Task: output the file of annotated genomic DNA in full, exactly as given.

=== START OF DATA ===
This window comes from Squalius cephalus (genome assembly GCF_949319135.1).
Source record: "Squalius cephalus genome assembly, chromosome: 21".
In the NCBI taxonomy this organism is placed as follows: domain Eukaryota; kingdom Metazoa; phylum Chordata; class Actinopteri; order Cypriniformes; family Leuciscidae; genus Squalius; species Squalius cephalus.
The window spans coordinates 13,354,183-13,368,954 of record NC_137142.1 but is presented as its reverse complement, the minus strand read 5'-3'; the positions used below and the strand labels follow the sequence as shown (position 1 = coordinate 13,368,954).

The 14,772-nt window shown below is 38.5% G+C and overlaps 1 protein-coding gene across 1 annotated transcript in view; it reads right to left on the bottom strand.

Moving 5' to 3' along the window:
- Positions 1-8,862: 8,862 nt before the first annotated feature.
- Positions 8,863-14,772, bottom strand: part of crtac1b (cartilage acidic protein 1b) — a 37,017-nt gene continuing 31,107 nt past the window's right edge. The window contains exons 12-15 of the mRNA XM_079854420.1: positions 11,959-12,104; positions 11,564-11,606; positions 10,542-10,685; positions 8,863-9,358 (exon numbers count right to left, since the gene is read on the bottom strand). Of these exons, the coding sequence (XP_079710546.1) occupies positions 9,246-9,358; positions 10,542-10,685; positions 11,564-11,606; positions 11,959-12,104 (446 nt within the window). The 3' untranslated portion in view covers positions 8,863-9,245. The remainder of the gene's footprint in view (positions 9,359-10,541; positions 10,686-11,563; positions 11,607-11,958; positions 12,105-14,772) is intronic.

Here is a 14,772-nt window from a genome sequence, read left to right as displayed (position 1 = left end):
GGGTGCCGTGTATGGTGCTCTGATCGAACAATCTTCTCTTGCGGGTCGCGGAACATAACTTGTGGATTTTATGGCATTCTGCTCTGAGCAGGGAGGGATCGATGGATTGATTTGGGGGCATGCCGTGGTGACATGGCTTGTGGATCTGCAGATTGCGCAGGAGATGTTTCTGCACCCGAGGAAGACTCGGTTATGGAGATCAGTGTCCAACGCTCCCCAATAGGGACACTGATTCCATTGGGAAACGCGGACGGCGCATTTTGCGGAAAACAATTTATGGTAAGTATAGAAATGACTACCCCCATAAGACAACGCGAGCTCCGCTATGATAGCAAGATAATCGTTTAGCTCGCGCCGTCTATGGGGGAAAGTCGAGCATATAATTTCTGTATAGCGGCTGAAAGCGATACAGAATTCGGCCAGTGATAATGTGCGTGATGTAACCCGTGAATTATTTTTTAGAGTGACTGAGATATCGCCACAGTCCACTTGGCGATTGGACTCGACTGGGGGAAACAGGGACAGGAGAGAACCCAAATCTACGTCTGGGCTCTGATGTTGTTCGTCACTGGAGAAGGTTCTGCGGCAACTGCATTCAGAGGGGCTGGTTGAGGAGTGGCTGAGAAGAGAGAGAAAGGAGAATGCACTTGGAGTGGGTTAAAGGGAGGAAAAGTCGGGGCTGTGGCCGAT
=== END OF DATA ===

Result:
This window comes from Squalius cephalus (genome assembly GCF_949319135.1).
Source record: "Squalius cephalus genome assembly, chromosome: 21".
In the NCBI taxonomy this organism is placed as follows: domain Eukaryota; kingdom Metazoa; phylum Chordata; class Actinopteri; order Cypriniformes; family Leuciscidae; genus Squalius; species Squalius cephalus.
The window spans coordinates 13,354,183-13,368,954 of record NC_137142.1 but is presented as its reverse complement, the minus strand read 5'-3'; the positions used below and the strand labels follow the sequence as shown (position 1 = coordinate 13,368,954).

The 14,772-nt window shown below is 38.5% G+C and overlaps 1 protein-coding gene across 1 annotated transcript in view; it reads right to left on the bottom strand.

Moving 5' to 3' along the window:
- Positions 1-8,862: 8,862 nt before the first annotated feature.
- Positions 8,863-14,772, bottom strand: part of crtac1b (cartilage acidic protein 1b) — a 37,017-nt gene continuing 31,107 nt past the window's right edge. The window contains exons 12-15 of the mRNA XM_079854420.1: positions 11,959-12,104; positions 11,564-11,606; positions 10,542-10,685; positions 8,863-9,358 (exon numbers count right to left, since the gene is read on the bottom strand). Of these exons, the coding sequence (XP_079710546.1) occupies positions 9,246-9,358; positions 10,542-10,685; positions 11,564-11,606; positions 11,959-12,104 (446 nt within the window). The 3' untranslated portion in view covers positions 8,863-9,245. The remainder of the gene's footprint in view (positions 9,359-10,541; positions 10,686-11,563; positions 11,607-11,958; positions 12,105-14,772) is intronic.

Here is a 14,772-nt window from a genome sequence, read left to right as displayed (position 1 = left end):
GGGTGCCGTGTATGGTGCTCTGATCGAACAATCTTCTCTTGCGGGTCGCGGAACATAACTTGTGGATTTTATGGCATTCTGCTCTGAGCAGGGAGGGATCGATGGATTGATTTGGGGGCATGCCGTGGTGACATGGCTTGTGGATCTGCAGATTGCGCAGGAGATGTTTCTGCACCCGAGGAAGACTCGGTTATGGAGATCAGTGTCCAACGCTCCCCAATAGGGACACTGATTCCATTGGGAAACGCGGACGGCGCATTTTGCGGAAAACAATTTATGGTAAGTATAGAAATGACTACCCCCATAAGACAACGCGAGCTCCGCTATGATAGCAAGATAATCGTTTAGCTCGCGCCGTCTATGGGGGAAAGTCGAGCATATAATTTCTGTATAGCGGCTGAAAGCGATACAGAATTCGGCCAGTGATAATGTGCGTGATGTAACCCGTGAATTATTTTTTAGAGTGACTGAGATATCGCCACAGTCCACTTGGCGATTGGACTCGACTGGGGGAAACAGGGACAGGAGAGAACCCAAATCTACGTCTGGGCTCTGATGTTGTTCGTCACTGGAGAAGGTTCTGCGGCAACTGCATTCAGAGGGGCTGGTTGAGGAGTGGCTGAGAAGAGAGAGAAAGGAGAATGCACTTGGAGTGGGTTAAAGGGAGGAAAAGTCGGGGCTGTGGCCGAT